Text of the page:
0

Christopher Johnson 4 years, 8 months ago

Mangino's weight shouldn't be a part of this discussion. Every single person lacks discipline in some part of their lives. Mangino's happens to be something that's hard to hide. Jahawkdave, you've undoubtedly got undisciplined parts of your life along with the rest of us. Don't point to his weight as a primary legitimate source for how strong his self discipline is. If you're going to do that, at least discuss the parts of his life that he has an incredible amount of discipline. I guarantee he works as hard or harder than any of us at his job. He lives his job. He sacrifices family time and all while exposing himself to the public for all of this bad mouthing. How many of us would do this and continue working at our jobs like he does. Sure, any good football coach or salesman, or any other profession works hard. But don't point to one area of his life that he struggles with (his weight) and act like it's a legitimate illustration of what you think is a failure. That's a sad conversation, my friend.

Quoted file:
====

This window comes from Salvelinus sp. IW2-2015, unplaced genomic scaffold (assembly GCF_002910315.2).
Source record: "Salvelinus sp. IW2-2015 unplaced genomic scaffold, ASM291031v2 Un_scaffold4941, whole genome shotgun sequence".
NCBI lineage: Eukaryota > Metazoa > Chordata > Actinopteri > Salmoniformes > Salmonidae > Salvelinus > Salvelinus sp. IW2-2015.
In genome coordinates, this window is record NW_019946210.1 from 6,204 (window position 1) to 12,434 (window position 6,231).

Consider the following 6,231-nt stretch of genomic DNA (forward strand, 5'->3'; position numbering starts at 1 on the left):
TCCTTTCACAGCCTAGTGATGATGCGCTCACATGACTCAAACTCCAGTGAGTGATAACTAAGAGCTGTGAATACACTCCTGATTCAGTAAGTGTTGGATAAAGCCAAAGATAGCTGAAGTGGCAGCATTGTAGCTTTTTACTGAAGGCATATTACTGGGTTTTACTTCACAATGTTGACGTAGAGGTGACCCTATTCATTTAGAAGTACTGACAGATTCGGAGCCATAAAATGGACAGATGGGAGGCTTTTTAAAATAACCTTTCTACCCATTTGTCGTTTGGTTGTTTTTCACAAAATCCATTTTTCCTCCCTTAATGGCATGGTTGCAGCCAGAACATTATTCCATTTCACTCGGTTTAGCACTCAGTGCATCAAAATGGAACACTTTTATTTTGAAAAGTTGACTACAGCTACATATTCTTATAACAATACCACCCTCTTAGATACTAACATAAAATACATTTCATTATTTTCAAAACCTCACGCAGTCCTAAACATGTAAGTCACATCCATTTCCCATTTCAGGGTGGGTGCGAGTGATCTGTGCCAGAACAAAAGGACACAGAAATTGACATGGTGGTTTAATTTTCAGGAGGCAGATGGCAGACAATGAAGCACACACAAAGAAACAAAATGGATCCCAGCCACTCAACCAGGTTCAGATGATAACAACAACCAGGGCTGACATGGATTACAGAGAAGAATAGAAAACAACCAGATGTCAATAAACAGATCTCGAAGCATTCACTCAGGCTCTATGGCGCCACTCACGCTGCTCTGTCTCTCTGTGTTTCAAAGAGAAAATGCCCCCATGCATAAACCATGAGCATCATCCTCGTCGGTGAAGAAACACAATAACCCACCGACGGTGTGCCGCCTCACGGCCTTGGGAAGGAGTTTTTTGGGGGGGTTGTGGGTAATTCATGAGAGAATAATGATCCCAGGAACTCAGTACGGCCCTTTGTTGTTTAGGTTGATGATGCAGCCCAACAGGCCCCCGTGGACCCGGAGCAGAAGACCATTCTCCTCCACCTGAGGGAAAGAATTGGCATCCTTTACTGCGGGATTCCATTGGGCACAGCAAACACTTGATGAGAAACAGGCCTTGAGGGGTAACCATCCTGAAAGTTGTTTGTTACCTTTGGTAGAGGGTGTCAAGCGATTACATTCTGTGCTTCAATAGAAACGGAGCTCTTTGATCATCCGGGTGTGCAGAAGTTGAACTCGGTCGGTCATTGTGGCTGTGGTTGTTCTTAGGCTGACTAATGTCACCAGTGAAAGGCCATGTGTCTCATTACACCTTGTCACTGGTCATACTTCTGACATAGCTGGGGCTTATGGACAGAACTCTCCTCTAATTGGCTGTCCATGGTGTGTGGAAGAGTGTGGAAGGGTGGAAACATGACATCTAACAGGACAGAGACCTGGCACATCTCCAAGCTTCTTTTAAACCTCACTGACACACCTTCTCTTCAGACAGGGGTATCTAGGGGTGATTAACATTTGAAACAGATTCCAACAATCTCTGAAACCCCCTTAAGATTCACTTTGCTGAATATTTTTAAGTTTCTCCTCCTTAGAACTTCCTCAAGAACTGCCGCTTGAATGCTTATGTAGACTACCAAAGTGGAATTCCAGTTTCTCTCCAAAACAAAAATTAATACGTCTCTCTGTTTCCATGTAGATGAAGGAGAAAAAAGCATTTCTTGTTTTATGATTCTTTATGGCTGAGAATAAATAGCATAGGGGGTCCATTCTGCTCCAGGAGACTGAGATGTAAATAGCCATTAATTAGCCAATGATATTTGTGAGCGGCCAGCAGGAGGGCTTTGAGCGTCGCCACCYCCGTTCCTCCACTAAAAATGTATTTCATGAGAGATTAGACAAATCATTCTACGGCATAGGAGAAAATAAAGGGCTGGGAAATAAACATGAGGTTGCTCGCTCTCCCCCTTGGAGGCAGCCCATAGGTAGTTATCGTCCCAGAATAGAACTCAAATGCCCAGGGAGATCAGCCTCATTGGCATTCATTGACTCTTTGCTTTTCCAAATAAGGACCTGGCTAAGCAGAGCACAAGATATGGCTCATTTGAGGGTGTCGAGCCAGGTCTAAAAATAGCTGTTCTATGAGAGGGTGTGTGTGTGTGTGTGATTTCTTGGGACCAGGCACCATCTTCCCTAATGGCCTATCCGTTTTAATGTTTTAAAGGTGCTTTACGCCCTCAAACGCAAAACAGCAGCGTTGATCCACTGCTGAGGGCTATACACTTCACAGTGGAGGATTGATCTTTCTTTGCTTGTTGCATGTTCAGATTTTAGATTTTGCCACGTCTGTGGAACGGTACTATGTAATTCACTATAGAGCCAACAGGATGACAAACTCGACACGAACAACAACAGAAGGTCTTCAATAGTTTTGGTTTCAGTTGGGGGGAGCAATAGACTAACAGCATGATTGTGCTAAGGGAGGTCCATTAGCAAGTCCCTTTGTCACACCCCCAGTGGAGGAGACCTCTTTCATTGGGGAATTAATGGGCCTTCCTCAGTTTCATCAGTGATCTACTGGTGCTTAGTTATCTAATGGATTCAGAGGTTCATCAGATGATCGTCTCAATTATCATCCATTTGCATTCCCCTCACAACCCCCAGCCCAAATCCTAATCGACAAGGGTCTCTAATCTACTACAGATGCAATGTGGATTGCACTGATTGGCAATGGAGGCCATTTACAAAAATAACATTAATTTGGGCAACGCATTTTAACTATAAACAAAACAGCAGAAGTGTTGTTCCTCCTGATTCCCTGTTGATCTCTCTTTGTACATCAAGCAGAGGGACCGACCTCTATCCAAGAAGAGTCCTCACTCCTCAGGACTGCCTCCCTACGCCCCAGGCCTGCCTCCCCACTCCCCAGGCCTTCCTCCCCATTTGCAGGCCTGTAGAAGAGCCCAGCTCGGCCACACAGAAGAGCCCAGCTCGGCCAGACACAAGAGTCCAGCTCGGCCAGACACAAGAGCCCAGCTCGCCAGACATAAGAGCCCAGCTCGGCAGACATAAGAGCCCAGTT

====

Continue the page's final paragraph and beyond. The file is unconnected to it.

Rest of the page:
0

jahawkdave 4 years, 8 months ago

Hawkandtigerfan you are right that should not be an issue and I retract my comments regarding weight, but not the other issues I've brought up.

Whitlock's 2 cents:

http://www.kansascity.com/182/story/1579447.html

0

Dale Kroening 4 years, 8 months ago

Story on ESPN quoting more former players. I have to say the poking, hollering, and cursing a player happens in football no matter what university pretty much, but the fact of him getting personal and degrading players about their families and family issues is where he crossses the line. I was behind him, and will be if this is untrue, but if it is true which is looking more and more likely, its time for him to go. Players are coming out of the woodwork now - Rivera - Herford- Brown -Collins - Crawford- Brorsen. This doesnt look good, and is an embarrasment to this university.

http://sports.espn.go.com/ncf/news/story?id=4669621

0

Commenting has been disabled for this item.